French Marines Encamp at Fort Necessity
Contact: Brian Reedy, 724-329-5811
Contact: MaryEllen Snyder, 724-329-8131
FARMINGTON, Pa., - An historic detachment of French Marines will set up camp in the Great Meadows near Fort Necessity National Battlefield on this weekend, July 21 and 22. The camp will be open to visitors from 10:00 a.m. to 4:00 p.m. Saturday and Sunday.
In the spring of 1754, soldiers from the French Marines, New France Militia, and their Indian allies surrounded George Washington's Fort Necessity and forced him to surrender and retreat back to Virginia. The French returned to Fort Duquesne, which was under the command of Captain Contrecoeur.
The encampment features Compagnie Franches de la Marines du Contrecoeur -- an educational living history unit from Fort Duquesne. The group prides itself on accurate, complete, historical re-enactment of the dress, customs, manners, and activities of the period. All able-bodied men will have a serviceable musket, as required by the Governor General of the time. Visitors are encouraged to explore the camp and re-enactors welcome inquiries into the happenings of those early years.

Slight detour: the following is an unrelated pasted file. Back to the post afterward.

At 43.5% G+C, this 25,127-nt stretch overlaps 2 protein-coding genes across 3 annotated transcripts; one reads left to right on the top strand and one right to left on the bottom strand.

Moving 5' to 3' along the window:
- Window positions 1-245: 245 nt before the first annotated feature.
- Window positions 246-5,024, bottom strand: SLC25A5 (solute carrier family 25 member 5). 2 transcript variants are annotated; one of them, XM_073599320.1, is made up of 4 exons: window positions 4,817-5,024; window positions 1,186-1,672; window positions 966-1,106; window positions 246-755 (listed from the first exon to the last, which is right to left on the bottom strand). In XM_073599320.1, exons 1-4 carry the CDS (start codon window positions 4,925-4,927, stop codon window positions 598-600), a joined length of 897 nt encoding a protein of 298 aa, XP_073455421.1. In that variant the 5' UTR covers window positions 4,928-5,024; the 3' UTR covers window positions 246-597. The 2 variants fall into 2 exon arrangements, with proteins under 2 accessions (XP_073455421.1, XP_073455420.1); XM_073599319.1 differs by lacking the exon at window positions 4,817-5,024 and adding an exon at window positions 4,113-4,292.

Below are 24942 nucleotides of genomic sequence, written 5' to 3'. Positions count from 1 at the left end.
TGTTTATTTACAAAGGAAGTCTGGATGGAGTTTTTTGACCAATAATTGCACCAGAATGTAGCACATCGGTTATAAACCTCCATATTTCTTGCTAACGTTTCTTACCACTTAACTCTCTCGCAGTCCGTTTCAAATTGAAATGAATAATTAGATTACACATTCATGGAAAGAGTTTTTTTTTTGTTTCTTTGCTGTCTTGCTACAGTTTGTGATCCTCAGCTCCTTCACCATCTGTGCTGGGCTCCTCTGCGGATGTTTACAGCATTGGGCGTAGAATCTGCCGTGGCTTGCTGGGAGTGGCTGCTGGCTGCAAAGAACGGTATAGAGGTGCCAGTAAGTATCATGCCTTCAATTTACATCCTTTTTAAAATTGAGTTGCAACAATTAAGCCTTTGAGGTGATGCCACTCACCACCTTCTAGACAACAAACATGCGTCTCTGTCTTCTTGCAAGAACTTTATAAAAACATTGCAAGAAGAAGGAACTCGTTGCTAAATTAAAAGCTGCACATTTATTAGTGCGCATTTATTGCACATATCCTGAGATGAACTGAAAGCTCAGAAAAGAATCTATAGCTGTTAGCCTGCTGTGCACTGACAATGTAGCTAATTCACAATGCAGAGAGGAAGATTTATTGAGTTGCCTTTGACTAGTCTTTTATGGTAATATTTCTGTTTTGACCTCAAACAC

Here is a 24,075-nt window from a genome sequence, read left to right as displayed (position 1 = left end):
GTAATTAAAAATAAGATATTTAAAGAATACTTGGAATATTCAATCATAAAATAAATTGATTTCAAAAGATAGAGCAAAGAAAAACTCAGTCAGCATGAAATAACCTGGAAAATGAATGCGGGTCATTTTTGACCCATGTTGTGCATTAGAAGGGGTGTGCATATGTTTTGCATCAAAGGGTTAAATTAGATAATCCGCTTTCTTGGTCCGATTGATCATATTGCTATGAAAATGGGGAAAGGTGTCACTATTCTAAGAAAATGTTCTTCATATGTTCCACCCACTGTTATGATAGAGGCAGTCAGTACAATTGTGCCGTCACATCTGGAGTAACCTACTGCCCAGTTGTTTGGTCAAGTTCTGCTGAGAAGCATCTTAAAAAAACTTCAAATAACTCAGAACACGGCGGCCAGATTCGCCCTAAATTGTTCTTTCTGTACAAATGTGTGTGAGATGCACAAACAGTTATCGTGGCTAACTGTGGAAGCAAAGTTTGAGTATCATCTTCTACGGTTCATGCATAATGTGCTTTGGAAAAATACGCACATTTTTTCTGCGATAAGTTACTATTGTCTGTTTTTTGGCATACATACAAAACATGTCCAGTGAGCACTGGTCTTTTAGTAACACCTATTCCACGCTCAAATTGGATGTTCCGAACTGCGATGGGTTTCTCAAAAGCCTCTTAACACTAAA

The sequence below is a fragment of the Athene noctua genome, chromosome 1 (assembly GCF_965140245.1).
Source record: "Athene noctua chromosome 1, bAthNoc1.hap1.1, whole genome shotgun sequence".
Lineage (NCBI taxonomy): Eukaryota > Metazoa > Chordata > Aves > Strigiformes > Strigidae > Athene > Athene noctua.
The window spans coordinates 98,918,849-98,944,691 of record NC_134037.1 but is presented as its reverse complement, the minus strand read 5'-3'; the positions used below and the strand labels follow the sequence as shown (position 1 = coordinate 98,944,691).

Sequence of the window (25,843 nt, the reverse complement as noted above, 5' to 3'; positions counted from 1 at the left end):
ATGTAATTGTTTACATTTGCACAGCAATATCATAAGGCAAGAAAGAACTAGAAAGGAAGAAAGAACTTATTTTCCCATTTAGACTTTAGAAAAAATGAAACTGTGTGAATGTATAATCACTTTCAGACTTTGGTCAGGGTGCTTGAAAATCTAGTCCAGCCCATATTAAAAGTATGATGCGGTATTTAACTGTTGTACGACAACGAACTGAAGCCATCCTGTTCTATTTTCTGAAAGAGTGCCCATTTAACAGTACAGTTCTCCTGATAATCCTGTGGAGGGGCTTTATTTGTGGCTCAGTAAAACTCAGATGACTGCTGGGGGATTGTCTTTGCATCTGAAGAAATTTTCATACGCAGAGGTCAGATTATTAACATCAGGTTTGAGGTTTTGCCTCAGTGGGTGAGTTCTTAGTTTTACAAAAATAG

Special programs on Military History will be presented at 12:00pm, 2:00pm, and 4:00pm both days. The programs will conclude with a demonstration and firing of historic weapons like those used during the French and Indian War.
Fort Necessity National Battlefield is located 11 miles east of Uniontown, Pennsylvania on US 40 – The Historic National Road. Admission to the park is $5.00 per adult, children 15 and under are free of charge. The fee is collected at the Interpretive and Education Center and is valid for seven days. For more information on this and other programs at Fort Necessity, please call (724) 329-5811 or visit the web site www.nps.gov/fone and www.marinesducontrecoeur.org.
Did You Know?
Iron mile markes were cast for the National Road between Cumberland and Wheeling in 1833. There was one mile post every mile. Some of the old iron mile posts remain. In 1998 fiberglass replacements were made for the missing markers.